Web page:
Some farmers have a policy that animals have to stay outside as nature intended, and if they can't make it out there, then so be it. The farmer's friend came over yesterday and told a chilling story of a local sheep rancher - all the lambs are born in the pasture! How barbaric!

Luckily we don't have that policy here, but please don't tell anyone or some of the other farmers might make fun of us. Here our policy is: fleece jackets for the chilly babies and a box full of straw in front of the woodstove, with round-the-clock room service.

Just like nature really intended. Or nature wouldn't have made us so cute and adorable.

Tuesday, January 15, 2008

Penrose and Paula

Well, when it is nice like it is today you can almost believe that the spring will actually come. Personally, I think it will.

The spring is one of the most exciting and harrowing times of the year, because that is when the kids come. We never know what they will look like, or if they will have any trouble getting here. We hope not, because it puts everyone in a bad mood when they do.

I am not having kids this year, but two of my daughters - Hannah Belle and Blue Umbrella - are. So we know that at least some of the kids will be astonishingly beautiful.

The farmer is excited, I'm not exactly sure why, because it appears that Penrose has settled - this is what they say when you are going to have kids - on an AI breeding to a very prestigious buck. Penrose's kids will be the first AI kids born here, if in
fact they materialize. Penrose is very sneaky about her kids. When she looks like she's bred, she isn't. And when she doesn't look like she's bred, you come out one morning and a gaggle of tiny toggs has materialized out of nowhere.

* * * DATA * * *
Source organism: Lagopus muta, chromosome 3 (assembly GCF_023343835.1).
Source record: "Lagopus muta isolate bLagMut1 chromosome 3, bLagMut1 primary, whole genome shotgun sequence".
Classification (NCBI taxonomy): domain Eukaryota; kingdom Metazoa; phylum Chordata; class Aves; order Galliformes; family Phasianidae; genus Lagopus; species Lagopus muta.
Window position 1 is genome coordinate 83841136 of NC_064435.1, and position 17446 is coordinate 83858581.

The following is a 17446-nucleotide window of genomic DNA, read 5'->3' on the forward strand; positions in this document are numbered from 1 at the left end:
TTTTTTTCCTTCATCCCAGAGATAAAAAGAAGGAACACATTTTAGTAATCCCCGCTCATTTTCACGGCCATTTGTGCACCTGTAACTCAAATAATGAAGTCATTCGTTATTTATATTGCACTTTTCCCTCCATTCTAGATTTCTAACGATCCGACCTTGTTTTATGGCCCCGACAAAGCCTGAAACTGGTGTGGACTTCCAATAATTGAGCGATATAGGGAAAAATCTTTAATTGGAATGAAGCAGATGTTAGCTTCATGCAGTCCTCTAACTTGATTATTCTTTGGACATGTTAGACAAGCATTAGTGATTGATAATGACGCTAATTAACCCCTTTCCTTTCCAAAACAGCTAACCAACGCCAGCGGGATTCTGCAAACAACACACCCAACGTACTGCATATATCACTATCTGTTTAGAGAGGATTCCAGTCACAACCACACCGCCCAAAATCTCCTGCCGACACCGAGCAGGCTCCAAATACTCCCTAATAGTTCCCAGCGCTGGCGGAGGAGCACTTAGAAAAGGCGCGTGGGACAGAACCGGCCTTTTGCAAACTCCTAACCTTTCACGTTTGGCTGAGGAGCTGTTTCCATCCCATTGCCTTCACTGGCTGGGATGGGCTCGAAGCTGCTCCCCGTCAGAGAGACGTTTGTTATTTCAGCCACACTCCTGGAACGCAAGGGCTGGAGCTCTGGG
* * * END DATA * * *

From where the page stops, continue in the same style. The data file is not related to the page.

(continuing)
But anyway, Penrose's frozen boyfriend goes all the way back to the most famous dairy goat in modern American history, the only goat ever to get a mention in Time magazine's "People" section. If you have a stack of these lying around, you can go and look up May 5, 1961.

That goat is Puritan Jon's Jennifer II, bred by Paula Sandburg (wife of poet Carl Sandburg and sister of photographer Edward Steichen), who was and is one of the most famous goat breeders - if that isn't a contradiction in terms - ever. Jennifer II, out of Paula Sandburg's legendary Chikaming Toggenburg lines, broke the all-time record for dairy goats of all breeds in 1960 by producing 5750 pounds of milk in a single year.

I am here to tell you that that is a lot of milk.

Jennifer II's record stood for decades, back in the days when the Toggs were the smallest of the dairy breeds.

But anyway the funny part is that even though Paula Sandburg was known for her Toggs and her Saanens, her favorite breed was the Nubians. Who could even guess why, probably because they didn't have Nigerians back then.

Oh well, to each his own.

Tuesday, January 08, 2008

Loving January

It is too bad it isn't summer because then I could catch a lot of cool delicious shade just by standing anywhere north of Scouty. She is throwing a big shadow. In fact you could just about park a car in it.

But it isn't summer, it's January, and the snow came down last night in cheerful little flakes, which I like, but now the flakes are turning to sleet, which I don't like. Because then they turn to rain, which this time of year any more rain is a little de trop, as they say in France. It justs makes more mud, and we are tired of mud, all of us, even the horses.

But we are trying to find a way to love January anyway, because the farmer's friend says if you stand around saying, " I hate this time of year, I wish spring would come," or anything like that that you might feel inclined to say on the 99th consecutive day of rain, then you are just wishing your life away.

And if you wish your life away you always get your wish.

So we are concentrating on loving January, which isn't easy, but one thing I love about January is that you never get too hot, even when your winter jacket is rich and luxurious like mine.